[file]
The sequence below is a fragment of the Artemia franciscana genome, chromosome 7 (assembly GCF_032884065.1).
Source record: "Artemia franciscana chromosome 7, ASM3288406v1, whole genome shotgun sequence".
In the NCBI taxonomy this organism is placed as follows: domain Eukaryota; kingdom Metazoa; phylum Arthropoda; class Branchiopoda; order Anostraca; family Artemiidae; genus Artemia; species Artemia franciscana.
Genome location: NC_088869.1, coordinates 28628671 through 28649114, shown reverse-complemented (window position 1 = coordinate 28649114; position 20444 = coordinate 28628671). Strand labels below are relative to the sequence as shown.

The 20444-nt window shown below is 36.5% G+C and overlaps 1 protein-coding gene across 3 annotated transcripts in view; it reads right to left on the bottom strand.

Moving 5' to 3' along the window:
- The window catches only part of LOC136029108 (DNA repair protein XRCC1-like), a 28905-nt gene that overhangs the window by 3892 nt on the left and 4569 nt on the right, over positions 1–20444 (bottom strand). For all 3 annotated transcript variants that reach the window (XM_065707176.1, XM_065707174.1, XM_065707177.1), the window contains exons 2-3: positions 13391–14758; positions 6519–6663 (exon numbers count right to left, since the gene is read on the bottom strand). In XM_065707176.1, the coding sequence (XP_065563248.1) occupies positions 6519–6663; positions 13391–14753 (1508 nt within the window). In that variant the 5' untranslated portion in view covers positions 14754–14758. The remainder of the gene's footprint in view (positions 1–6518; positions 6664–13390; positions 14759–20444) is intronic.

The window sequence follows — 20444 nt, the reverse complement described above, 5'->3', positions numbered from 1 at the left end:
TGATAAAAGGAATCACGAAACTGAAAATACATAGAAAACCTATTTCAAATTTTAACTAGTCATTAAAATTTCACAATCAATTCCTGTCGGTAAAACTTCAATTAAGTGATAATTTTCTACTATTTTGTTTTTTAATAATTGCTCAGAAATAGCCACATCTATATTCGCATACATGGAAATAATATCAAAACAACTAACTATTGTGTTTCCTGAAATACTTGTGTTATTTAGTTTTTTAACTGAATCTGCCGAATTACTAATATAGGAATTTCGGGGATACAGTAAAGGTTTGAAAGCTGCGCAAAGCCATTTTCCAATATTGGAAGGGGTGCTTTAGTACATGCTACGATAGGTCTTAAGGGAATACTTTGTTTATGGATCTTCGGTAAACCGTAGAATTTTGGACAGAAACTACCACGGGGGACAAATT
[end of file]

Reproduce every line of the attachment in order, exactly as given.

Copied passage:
The sequence below is a fragment of the Artemia franciscana genome, chromosome 7 (assembly GCF_032884065.1).
Source record: "Artemia franciscana chromosome 7, ASM3288406v1, whole genome shotgun sequence".
In the NCBI taxonomy this organism is placed as follows: domain Eukaryota; kingdom Metazoa; phylum Arthropoda; class Branchiopoda; order Anostraca; family Artemiidae; genus Artemia; species Artemia franciscana.
Genome location: NC_088869.1, coordinates 28628671 through 28649114, shown reverse-complemented (window position 1 = coordinate 28649114; position 20444 = coordinate 28628671). Strand labels below are relative to the sequence as shown.

The 20444-nt window shown below is 36.5% G+C and overlaps 1 protein-coding gene across 3 annotated transcripts in view; it reads right to left on the bottom strand.

Moving 5' to 3' along the window:
- The window catches only part of LOC136029108 (DNA repair protein XRCC1-like), a 28905-nt gene that overhangs the window by 3892 nt on the left and 4569 nt on the right, over positions 1–20444 (bottom strand). For all 3 annotated transcript variants that reach the window (XM_065707176.1, XM_065707174.1, XM_065707177.1), the window contains exons 2-3: positions 13391–14758; positions 6519–6663 (exon numbers count right to left, since the gene is read on the bottom strand). In XM_065707176.1, the coding sequence (XP_065563248.1) occupies positions 6519–6663; positions 13391–14753 (1508 nt within the window). In that variant the 5' untranslated portion in view covers positions 14754–14758. The remainder of the gene's footprint in view (positions 1–6518; positions 6664–13390; positions 14759–20444) is intronic.

The window sequence follows — 20444 nt, the reverse complement described above, 5'->3', positions numbered from 1 at the left end:
TGATAAAAGGAATCACGAAACTGAAAATACATAGAAAACCTATTTCAAATTTTAACTAGTCATTAAAATTTCACAATCAATTCCTGTCGGTAAAACTTCAATTAAGTGATAATTTTCTACTATTTTGTTTTTTAATAATTGCTCAGAAATAGCCACATCTATATTCGCATACATGGAAATAATATCAAAACAACTAACTATTGTGTTTCCTGAAATACTTGTGTTATTTAGTTTTTTAACTGAATCTGCCGAATTACTAATATAGGAATTTCGGGGATACAGTAAAGGTTTGAAAGCTGCGCAAAGCCATTTTCCAATATTGGAAGGGGTGCTTTAGTACATGCTACGATAGGTCTTAAGGGAATACTTTGTTTATGGATCTTCGGTAAACCGTAGAATTTTGGACAGAAACTACCACGGGGGACAAATT